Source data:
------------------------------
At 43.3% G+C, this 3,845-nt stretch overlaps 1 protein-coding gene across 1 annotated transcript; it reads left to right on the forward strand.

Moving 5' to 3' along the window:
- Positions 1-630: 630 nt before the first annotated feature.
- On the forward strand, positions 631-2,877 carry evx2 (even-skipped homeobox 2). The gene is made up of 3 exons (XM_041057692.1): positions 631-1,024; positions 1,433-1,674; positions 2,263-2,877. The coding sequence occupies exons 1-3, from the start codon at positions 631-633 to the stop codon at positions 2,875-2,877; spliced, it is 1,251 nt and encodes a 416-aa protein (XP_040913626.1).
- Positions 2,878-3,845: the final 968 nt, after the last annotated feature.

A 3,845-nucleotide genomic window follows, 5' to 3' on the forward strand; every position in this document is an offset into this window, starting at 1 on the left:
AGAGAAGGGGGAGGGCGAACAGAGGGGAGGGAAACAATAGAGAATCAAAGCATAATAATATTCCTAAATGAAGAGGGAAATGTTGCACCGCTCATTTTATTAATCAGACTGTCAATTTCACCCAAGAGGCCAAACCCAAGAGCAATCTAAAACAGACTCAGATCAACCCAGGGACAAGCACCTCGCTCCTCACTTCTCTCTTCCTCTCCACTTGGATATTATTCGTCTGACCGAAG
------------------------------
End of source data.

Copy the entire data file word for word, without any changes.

At 43.3% G+C, this 3,845-nt stretch overlaps 1 protein-coding gene across 1 annotated transcript; it reads left to right on the forward strand.

Moving 5' to 3' along the window:
- Positions 1-630: 630 nt before the first annotated feature.
- On the forward strand, positions 631-2,877 carry evx2 (even-skipped homeobox 2). The gene is made up of 3 exons (XM_041057692.1): positions 631-1,024; positions 1,433-1,674; positions 2,263-2,877. The coding sequence occupies exons 1-3, from the start codon at positions 631-633 to the stop codon at positions 2,875-2,877; spliced, it is 1,251 nt and encodes a 416-aa protein (XP_040913626.1).
- Positions 2,878-3,845: the final 968 nt, after the last annotated feature.

A 3,845-nucleotide genomic window follows, 5' to 3' on the forward strand; every position in this document is an offset into this window, starting at 1 on the left:
AGAGAAGGGGGAGGGCGAACAGAGGGGAGGGAAACAATAGAGAATCAAAGCATAATAATATTCCTAAATGAAGAGGGAAATGTTGCACCGCTCATTTTATTAATCAGACTGTCAATTTCACCCAAGAGGCCAAACCCAAGAGCAATCTAAAACAGACTCAGATCAACCCAGGGACAAGCACCTCGCTCCTCACTTCTCTCTTCCTCTCCACTTGGATATTATTCGTCTGACCGAAG